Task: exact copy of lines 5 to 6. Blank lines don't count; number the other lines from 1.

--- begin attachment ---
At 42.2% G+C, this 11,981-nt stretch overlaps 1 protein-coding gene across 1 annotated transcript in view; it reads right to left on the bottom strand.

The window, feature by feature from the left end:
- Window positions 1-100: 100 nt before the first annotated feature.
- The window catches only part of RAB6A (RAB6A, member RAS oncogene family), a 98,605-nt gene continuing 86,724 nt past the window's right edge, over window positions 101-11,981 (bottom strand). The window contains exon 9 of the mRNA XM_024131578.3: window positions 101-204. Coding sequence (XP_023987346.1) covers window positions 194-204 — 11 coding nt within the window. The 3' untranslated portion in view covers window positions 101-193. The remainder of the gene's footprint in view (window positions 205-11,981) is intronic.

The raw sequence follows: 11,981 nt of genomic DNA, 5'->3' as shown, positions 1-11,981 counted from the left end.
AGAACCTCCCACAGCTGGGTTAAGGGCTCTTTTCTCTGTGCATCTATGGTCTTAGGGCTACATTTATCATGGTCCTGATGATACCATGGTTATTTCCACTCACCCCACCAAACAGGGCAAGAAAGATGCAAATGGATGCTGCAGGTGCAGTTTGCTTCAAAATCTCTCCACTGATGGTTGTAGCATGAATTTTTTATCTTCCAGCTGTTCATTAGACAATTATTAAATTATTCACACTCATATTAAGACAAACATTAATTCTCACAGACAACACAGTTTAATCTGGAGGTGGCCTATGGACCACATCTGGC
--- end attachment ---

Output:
The raw sequence follows: 11,981 nt of genomic DNA, 5'->3' as shown, positions 1-11,981 counted from the left end.
AGAACCTCCCACAGCTGGGTTAAGGGCTCTTTTCTCTGTGCATCTATGGTCTTAGGGCTACATTTATCATGGTCCTGATGATACCATGGTTATTTCCACTCACCCCACCAAACAGGGCAAGAAAGATGCAAATGGATGCTGCAGGTGCAGTTTGCTTCAAAATCTCTCCACTGATGGTTGTAGCATGAATTTTTTATCTTCCAGCTGTTCATTAGACAATTATTAAATTATTCACACTCATATTAAGACAAACATTAATTCTCACAGACAACACAGTTTAATCTGGAGGTGGCCTATGGACCACATCTGGC